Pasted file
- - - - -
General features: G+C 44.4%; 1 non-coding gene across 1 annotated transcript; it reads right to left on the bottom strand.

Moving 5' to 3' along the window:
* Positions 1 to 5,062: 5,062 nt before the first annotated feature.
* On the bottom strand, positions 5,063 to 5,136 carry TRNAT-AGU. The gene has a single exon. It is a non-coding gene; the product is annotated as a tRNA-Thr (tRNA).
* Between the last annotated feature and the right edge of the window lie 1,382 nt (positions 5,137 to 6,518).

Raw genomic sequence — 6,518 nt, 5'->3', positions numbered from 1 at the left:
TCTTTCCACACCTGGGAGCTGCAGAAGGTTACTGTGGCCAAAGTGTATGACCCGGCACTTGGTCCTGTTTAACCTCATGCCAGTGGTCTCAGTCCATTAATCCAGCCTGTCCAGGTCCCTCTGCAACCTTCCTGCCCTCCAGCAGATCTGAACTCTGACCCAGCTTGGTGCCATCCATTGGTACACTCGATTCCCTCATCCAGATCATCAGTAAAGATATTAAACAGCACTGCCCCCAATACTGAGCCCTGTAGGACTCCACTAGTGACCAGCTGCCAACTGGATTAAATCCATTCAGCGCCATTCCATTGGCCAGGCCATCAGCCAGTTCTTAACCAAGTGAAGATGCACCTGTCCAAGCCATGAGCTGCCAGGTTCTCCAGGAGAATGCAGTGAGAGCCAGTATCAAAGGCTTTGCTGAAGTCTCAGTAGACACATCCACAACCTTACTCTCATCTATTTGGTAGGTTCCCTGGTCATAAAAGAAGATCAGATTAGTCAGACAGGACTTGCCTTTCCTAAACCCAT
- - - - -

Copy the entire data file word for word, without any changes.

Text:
General features: G+C 44.4%; 1 non-coding gene across 1 annotated transcript; it reads right to left on the bottom strand.

Moving 5' to 3' along the window:
* Positions 1 to 5,062: 5,062 nt before the first annotated feature.
* On the bottom strand, positions 5,063 to 5,136 carry TRNAT-AGU. The gene has a single exon. It is a non-coding gene; the product is annotated as a tRNA-Thr (tRNA).
* Between the last annotated feature and the right edge of the window lie 1,382 nt (positions 5,137 to 6,518).

Raw genomic sequence — 6,518 nt, 5'->3', positions numbered from 1 at the left:
TCTTTCCACACCTGGGAGCTGCAGAAGGTTACTGTGGCCAAAGTGTATGACCCGGCACTTGGTCCTGTTTAACCTCATGCCAGTGGTCTCAGTCCATTAATCCAGCCTGTCCAGGTCCCTCTGCAACCTTCCTGCCCTCCAGCAGATCTGAACTCTGACCCAGCTTGGTGCCATCCATTGGTACACTCGATTCCCTCATCCAGATCATCAGTAAAGATATTAAACAGCACTGCCCCCAATACTGAGCCCTGTAGGACTCCACTAGTGACCAGCTGCCAACTGGATTAAATCCATTCAGCGCCATTCCATTGGCCAGGCCATCAGCCAGTTCTTAACCAAGTGAAGATGCACCTGTCCAAGCCATGAGCTGCCAGGTTCTCCAGGAGAATGCAGTGAGAGCCAGTATCAAAGGCTTTGCTGAAGTCTCAGTAGACACATCCACAACCTTACTCTCATCTATTTGGTAGGTTCCCTGGTCATAAAAGAAGATCAGATTAGTCAGACAGGACTTGCCTTTCCTAAACCCAT